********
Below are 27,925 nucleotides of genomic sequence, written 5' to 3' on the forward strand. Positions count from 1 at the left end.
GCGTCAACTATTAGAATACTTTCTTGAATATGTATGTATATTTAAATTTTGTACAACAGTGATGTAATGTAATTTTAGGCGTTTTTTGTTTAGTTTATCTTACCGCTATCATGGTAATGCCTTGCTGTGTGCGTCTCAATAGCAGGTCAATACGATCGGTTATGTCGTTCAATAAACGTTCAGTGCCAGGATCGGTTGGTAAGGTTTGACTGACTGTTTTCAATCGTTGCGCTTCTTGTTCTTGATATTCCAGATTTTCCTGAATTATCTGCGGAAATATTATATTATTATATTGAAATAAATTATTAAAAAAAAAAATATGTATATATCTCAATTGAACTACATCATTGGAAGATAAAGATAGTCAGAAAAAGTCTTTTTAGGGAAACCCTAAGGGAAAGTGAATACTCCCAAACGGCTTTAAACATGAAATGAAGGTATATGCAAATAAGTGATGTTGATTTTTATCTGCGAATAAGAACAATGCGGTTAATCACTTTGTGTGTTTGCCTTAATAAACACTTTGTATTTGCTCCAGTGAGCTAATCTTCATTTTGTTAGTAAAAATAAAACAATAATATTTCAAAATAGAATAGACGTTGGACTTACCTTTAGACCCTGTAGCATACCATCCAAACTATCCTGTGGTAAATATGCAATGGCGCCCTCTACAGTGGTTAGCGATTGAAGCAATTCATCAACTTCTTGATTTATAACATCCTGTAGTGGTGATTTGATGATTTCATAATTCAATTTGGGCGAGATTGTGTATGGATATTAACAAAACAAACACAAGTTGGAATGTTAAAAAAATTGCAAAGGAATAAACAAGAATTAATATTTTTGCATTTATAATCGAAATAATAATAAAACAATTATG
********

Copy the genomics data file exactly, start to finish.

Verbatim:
Below are 27,925 nucleotides of genomic sequence, written 5' to 3' on the forward strand. Positions count from 1 at the left end.
GCGTCAACTATTAGAATACTTTCTTGAATATGTATGTATATTTAAATTTTGTACAACAGTGATGTAATGTAATTTTAGGCGTTTTTTGTTTAGTTTATCTTACCGCTATCATGGTAATGCCTTGCTGTGTGCGTCTCAATAGCAGGTCAATACGATCGGTTATGTCGTTCAATAAACGTTCAGTGCCAGGATCGGTTGGTAAGGTTTGACTGACTGTTTTCAATCGTTGCGCTTCTTGTTCTTGATATTCCAGATTTTCCTGAATTATCTGCGGAAATATTATATTATTATATTGAAATAAATTATTAAAAAAAAAAATATGTATATATCTCAATTGAACTACATCATTGGAAGATAAAGATAGTCAGAAAAAGTCTTTTTAGGGAAACCCTAAGGGAAAGTGAATACTCCCAAACGGCTTTAAACATGAAATGAAGGTATATGCAAATAAGTGATGTTGATTTTTATCTGCGAATAAGAACAATGCGGTTAATCACTTTGTGTGTTTGCCTTAATAAACACTTTGTATTTGCTCCAGTGAGCTAATCTTCATTTTGTTAGTAAAAATAAAACAATAATATTTCAAAATAGAATAGACGTTGGACTTACCTTTAGACCCTGTAGCATACCATCCAAACTATCCTGTGGTAAATATGCAATGGCGCCCTCTACAGTGGTTAGCGATTGAAGCAATTCATCAACTTCTTGATTTATAACATCCTGTAGTGGTGATTTGATGATTTCATAATTCAATTTGGGCGAGATTGTGTATGGATATTAACAAAACAAACACAAGTTGGAATGTTAAAAAAATTGCAAAGGAATAAACAAGAATTAATATTTTTGCATTTATAATCGAAATAATAATAAAACAATTATG